Plant Based Memory Foam: This is a newer form of memory foam that makes use of a plant-based substance – usually soy – in place of some of the petroleum-based chemicals used in standard memory foams.

Natural Latex: Latex is a substance that has natural elastic properties and is sourced for use in mattresses in a way that is usually more sustainable and eco-friendlier than the manufacturing process that creates standard memory foams.

Organic Cotton: Mattresses are not made from cotton, but they can – and are – used as the cover for mattresses, offering the cool comfort – and silky feel – that high quality cotton imparts. If the cotton is organic it is very environmentally friendly too.

Organic Wool: Some mattresses now include organic wool, both for softness and for heat regulation, as wool is a natural thermoregulatory substance, as sheep who live in warmer climates can attest!

Innerspring Coils: Innerspring coil mattresses are still out there, often combined with other mattress technology and constructed in a rather different way than they used to be, so there is less embarrassing squeaking and no danger of being poked by sharp metal!

What is the Safest Memory Foam Mattress to Sleep On?

While there is no definitive answer to this question, a supportive, eco-friendly non-toxic mattress is now usually considered the best choice when it comes to memory foam mattresses. Here are two choices we love.

Plant-Based Memory Foam Mattress: Amerisleep AS3

A plant-based memory foam mattress that safe and cooling to sleep on.

The AS3 mattress is a notable example of plant-based Bio-Pur® memory foam technology in action. Designed to sleep cooler than standard memory foam – and with plenty of customer reviews to attest to the fact that it does, the use of soy in place of many of the common chemical elements used in memory foams means that you can sleep easier knowing that you are being exposed to fewer toxins. It’s made in the USA and comes with a risk-free, 100-night trial and a generous 20-year warranty.

Natural Latex Foam Mattress: Latex for Less

Latex Mattress
Latex for Less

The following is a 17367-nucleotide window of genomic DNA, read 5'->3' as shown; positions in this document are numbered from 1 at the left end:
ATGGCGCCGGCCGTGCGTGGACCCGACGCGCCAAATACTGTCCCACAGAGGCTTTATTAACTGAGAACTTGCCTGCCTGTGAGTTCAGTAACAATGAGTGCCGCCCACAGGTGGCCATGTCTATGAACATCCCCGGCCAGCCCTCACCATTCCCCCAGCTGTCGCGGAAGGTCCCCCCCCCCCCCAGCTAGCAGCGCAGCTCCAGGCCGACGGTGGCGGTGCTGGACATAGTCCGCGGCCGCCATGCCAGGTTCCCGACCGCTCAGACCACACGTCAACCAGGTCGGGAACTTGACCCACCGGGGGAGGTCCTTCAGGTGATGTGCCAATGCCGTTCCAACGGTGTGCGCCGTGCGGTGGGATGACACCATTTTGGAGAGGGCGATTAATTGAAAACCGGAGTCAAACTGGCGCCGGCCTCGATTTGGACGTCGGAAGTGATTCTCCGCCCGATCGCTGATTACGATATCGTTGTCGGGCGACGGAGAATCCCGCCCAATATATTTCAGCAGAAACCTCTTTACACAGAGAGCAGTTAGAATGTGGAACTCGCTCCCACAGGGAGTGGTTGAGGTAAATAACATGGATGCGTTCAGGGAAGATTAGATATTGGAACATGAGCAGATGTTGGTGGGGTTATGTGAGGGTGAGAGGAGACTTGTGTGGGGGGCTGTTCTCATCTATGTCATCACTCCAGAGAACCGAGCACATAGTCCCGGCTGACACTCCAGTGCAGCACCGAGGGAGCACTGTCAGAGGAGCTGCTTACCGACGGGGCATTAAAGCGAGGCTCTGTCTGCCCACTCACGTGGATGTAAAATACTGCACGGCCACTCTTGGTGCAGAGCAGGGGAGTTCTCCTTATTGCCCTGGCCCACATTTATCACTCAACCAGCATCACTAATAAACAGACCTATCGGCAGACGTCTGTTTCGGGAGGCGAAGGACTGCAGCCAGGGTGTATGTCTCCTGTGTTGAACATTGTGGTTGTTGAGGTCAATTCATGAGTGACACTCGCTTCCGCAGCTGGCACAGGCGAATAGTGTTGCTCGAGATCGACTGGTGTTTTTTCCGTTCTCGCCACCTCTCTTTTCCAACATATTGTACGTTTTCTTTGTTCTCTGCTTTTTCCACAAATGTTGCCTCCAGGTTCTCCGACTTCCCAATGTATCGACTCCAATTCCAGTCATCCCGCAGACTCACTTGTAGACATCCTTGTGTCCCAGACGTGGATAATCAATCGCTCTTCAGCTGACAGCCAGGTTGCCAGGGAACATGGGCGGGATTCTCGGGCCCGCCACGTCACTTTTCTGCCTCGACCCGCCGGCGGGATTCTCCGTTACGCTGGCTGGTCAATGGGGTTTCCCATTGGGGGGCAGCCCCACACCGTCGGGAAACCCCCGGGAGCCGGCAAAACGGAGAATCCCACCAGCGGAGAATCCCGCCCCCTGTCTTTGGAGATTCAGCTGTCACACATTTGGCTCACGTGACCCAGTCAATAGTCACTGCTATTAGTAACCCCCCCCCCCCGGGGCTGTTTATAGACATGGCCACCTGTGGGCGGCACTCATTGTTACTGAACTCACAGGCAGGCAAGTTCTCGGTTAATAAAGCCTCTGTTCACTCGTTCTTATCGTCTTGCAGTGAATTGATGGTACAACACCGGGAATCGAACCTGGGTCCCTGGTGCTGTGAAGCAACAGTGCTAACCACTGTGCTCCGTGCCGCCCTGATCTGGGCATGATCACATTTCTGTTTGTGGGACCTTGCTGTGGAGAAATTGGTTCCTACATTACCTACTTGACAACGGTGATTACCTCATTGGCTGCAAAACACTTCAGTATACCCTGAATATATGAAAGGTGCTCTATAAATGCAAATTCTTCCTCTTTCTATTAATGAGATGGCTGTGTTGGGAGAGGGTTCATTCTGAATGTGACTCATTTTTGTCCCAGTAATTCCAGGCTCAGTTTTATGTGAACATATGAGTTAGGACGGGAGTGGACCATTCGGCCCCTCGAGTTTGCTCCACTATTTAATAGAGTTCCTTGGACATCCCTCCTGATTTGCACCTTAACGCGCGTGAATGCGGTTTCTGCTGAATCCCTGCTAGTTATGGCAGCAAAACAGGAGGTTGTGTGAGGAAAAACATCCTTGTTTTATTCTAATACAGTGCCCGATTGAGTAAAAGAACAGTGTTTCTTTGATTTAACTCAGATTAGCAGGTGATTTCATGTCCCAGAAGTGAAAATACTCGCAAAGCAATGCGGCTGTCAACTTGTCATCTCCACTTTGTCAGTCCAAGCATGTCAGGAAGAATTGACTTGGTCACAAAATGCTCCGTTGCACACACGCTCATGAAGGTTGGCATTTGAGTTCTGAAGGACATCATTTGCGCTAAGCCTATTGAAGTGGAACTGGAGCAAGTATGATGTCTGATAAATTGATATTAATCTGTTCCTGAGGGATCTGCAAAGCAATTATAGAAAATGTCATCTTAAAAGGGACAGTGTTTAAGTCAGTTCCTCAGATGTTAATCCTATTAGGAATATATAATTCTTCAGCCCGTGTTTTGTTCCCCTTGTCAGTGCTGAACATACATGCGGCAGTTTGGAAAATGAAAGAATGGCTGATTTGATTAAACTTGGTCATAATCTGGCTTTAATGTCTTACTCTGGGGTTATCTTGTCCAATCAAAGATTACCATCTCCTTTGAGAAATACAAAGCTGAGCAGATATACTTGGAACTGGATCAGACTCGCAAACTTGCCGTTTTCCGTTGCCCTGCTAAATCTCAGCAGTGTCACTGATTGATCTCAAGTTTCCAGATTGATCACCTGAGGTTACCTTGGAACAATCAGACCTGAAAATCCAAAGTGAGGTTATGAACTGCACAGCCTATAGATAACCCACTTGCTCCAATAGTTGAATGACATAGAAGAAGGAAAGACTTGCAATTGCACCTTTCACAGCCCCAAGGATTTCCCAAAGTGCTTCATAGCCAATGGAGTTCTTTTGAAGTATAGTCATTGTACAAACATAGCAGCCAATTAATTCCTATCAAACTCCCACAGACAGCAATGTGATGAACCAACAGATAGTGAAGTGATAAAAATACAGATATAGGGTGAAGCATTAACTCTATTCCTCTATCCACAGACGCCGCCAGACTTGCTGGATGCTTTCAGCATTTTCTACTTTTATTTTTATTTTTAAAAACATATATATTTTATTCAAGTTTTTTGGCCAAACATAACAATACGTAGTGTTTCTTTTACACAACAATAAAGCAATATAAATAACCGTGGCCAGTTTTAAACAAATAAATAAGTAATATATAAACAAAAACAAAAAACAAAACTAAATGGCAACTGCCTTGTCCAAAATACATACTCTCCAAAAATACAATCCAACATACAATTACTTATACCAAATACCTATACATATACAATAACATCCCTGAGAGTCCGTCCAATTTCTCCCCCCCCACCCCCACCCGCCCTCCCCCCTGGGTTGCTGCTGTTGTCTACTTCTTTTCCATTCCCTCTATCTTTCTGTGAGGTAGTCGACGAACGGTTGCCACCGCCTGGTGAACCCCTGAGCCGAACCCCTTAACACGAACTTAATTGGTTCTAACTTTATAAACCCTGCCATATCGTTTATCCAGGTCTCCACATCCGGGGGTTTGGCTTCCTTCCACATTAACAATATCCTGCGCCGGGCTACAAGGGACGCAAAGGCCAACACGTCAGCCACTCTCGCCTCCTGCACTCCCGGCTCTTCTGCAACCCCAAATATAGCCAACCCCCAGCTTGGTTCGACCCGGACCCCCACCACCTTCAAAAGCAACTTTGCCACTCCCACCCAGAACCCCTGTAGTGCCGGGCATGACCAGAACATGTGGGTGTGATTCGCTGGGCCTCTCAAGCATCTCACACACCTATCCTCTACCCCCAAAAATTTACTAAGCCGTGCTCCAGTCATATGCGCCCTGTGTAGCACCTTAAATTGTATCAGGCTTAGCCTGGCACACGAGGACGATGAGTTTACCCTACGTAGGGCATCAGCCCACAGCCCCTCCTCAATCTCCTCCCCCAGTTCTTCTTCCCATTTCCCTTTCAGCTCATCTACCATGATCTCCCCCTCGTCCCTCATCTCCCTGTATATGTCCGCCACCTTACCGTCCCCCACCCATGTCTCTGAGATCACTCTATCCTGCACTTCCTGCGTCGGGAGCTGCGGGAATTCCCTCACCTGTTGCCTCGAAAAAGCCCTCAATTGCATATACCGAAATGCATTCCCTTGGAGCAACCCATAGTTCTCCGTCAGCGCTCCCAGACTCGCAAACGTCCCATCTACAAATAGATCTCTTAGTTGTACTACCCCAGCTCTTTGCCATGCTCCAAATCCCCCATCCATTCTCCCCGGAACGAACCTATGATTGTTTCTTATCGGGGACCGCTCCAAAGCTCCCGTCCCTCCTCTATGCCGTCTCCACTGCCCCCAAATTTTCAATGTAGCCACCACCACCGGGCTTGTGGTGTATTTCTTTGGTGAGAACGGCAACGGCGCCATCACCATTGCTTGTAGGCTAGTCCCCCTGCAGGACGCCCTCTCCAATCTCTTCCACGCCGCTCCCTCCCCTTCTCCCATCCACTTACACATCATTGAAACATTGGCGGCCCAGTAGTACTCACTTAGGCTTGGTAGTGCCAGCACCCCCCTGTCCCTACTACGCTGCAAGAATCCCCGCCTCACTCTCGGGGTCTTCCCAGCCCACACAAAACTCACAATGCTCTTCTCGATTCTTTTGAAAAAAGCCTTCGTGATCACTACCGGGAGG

Natural latex is a great mattress choice, but it lacks the motion transfer prevention that memory foam offers. That problem is solved in this reversible with 2-firmnesses-in-1 latex mattress as it makes use of both a pure natural wool and an organic cotton layer that surround the 100% natural latex to add stability and body heat regulation. If you are allergic to latex this mattress is not for you of course, but if that is not a problem then this is a great, safe choice to sleep on. It’s also certified by GOTS, Oeko-Tex Standard 100 and Eco-Institut. It too is made in the USA, comes with a 20-year warranty, free shipping and a 120-night home trial.

What is the Safest Memory Foam Pillow to Sleep On?

Memory foam pillows offer several benefits over standard pillows. They help keep your neck and spine properly aligned as you sleep, they do not flatten out and lose their shape and many sleep cooler than a standard pillow. However, some people are concerned about memory foam pillows as they do not want to breathe in potentially harmful toxins at night.

Bio-Foam & Plant Based: Keetsa Good Nite Pillow

A safe plant-based memory foam to sleep on.

One safer alternative to traditional memory foam pillows is the Keetsa Memory Foam Pillow. It is crafted using a toxin free plant-based memory foam called Biofoam and features a ‘double sided’ cover, offering cool organic cotton on one side and temperature regulating wool on the other, making it a great sleeping choice for all seasons. It’s also adjustable allowing you to easily remove or add fiber filling.

How Do You Keep Memory Foam Well Maintained?

White vinegar and baking soda cleaning essentials for white bedding and getting rid of smells and bacteria

When taken care of, a high-quality memory foam mattress should last for 8-15 years, and a good memory foam pillow for around two to three years. Fortunately, taking care of memory foam bedding is not hard.

To keep memory foam bedding well maintained and extend its useful life you should vacuum it regularly it to remove dust, hair and other debris and make sure you clean up any accidental stains (pet stains, wine, if a tipple in bed is your thing) as quickly as possible using a mild cleaning solution – water and baking soda works well – and rotate your memory foam mattress at least once every six months.

How to Safely Dispose of a Memory Foam Mattress and Pillows?

All good things must come to an end and that includes your relationship with your memory foam mattress and pillows. But how should you dispose of old memory foam to ensure you do so in the most eco-friendly way possible?

Memory foam is recyclable, so you should make an effort to try to do so. Some mattress manufacturers will remove your old memory foam mattress when you buy a new one and do that for you. If you are buying a ‘mattress by mail’, which is an extremely popular option, local recycling centers should be willing to accept your old stuff.

When it comes to memory foam pillows if you have furry members of your family you could donate your old pillow to them, as they are unlikely to care if it is older! Some people even get super crafty with old memory foam, as is the case in this YouTube video, in which an old memory foam mattress becomes a cool chair!

Next Read: How To Cool Down a Memory Foam Mattress?